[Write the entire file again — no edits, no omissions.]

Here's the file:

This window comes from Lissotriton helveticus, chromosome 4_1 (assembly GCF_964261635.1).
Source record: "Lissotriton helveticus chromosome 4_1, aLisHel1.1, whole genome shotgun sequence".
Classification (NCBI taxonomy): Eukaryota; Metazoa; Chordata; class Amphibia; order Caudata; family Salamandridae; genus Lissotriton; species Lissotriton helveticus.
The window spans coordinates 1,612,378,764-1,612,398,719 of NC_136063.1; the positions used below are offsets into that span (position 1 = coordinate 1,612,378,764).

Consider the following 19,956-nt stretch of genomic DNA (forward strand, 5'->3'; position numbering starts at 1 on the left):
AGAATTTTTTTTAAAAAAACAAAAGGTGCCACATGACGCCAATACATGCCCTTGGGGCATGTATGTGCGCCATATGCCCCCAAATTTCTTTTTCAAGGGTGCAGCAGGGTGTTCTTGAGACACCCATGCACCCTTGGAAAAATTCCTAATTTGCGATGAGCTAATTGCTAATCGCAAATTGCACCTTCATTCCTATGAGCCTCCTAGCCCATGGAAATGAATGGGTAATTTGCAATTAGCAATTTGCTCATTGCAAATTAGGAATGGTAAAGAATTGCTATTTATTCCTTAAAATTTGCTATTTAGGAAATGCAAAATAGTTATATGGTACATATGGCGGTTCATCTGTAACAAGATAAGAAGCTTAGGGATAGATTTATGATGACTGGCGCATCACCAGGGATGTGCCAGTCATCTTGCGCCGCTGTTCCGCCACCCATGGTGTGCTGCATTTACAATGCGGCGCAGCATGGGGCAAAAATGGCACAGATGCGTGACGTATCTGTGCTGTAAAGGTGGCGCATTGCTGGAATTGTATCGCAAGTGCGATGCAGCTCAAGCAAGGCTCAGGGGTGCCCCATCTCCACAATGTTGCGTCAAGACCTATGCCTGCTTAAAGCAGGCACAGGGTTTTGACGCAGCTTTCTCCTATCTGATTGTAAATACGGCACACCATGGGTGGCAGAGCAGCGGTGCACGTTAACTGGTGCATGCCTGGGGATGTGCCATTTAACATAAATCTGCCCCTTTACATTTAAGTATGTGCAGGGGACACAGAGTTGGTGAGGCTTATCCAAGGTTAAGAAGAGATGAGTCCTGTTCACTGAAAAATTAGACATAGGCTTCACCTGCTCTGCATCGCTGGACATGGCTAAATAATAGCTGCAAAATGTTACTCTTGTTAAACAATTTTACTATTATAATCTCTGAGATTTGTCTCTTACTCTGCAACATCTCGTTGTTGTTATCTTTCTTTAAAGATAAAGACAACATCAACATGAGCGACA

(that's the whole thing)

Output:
This window comes from Lissotriton helveticus, chromosome 4_1 (assembly GCF_964261635.1).
Source record: "Lissotriton helveticus chromosome 4_1, aLisHel1.1, whole genome shotgun sequence".
Classification (NCBI taxonomy): Eukaryota; Metazoa; Chordata; class Amphibia; order Caudata; family Salamandridae; genus Lissotriton; species Lissotriton helveticus.
The window spans coordinates 1,612,378,764-1,612,398,719 of NC_136063.1; the positions used below are offsets into that span (position 1 = coordinate 1,612,378,764).

Consider the following 19,956-nt stretch of genomic DNA (forward strand, 5'->3'; position numbering starts at 1 on the left):
AGAATTTTTTTTAAAAAAACAAAAGGTGCCACATGACGCCAATACATGCCCTTGGGGCATGTATGTGCGCCATATGCCCCCAAATTTCTTTTTCAAGGGTGCAGCAGGGTGTTCTTGAGACACCCATGCACCCTTGGAAAAATTCCTAATTTGCGATGAGCTAATTGCTAATCGCAAATTGCACCTTCATTCCTATGAGCCTCCTAGCCCATGGAAATGAATGGGTAATTTGCAATTAGCAATTTGCTCATTGCAAATTAGGAATGGTAAAGAATTGCTATTTATTCCTTAAAATTTGCTATTTAGGAAATGCAAAATAGTTATATGGTACATATGGCGGTTCATCTGTAACAAGATAAGAAGCTTAGGGATAGATTTATGATGACTGGCGCATCACCAGGGATGTGCCAGTCATCTTGCGCCGCTGTTCCGCCACCCATGGTGTGCTGCATTTACAATGCGGCGCAGCATGGGGCAAAAATGGCACAGATGCGTGACGTATCTGTGCTGTAAAGGTGGCGCATTGCTGGAATTGTATCGCAAGTGCGATGCAGCTCAAGCAAGGCTCAGGGGTGCCCCATCTCCACAATGTTGCGTCAAGACCTATGCCTGCTTAAAGCAGGCACAGGGTTTTGACGCAGCTTTCTCCTATCTGATTGTAAATACGGCACACCATGGGTGGCAGAGCAGCGGTGCACGTTAACTGGTGCATGCCTGGGGATGTGCCATTTAACATAAATCTGCCCCTTTACATTTAAGTATGTGCAGGGGACACAGAGTTGGTGAGGCTTATCCAAGGTTAAGAAGAGATGAGTCCTGTTCACTGAAAAATTAGACATAGGCTTCACCTGCTCTGCATCGCTGGACATGGCTAAATAATAGCTGCAAAATGTTACTCTTGTTAAACAATTTTACTATTATAATCTCTGAGATTTGTCTCTTACTCTGCAACATCTCGTTGTTGTTATCTTTCTTTAAAGATAAAGACAACATCAACATGAGCGACA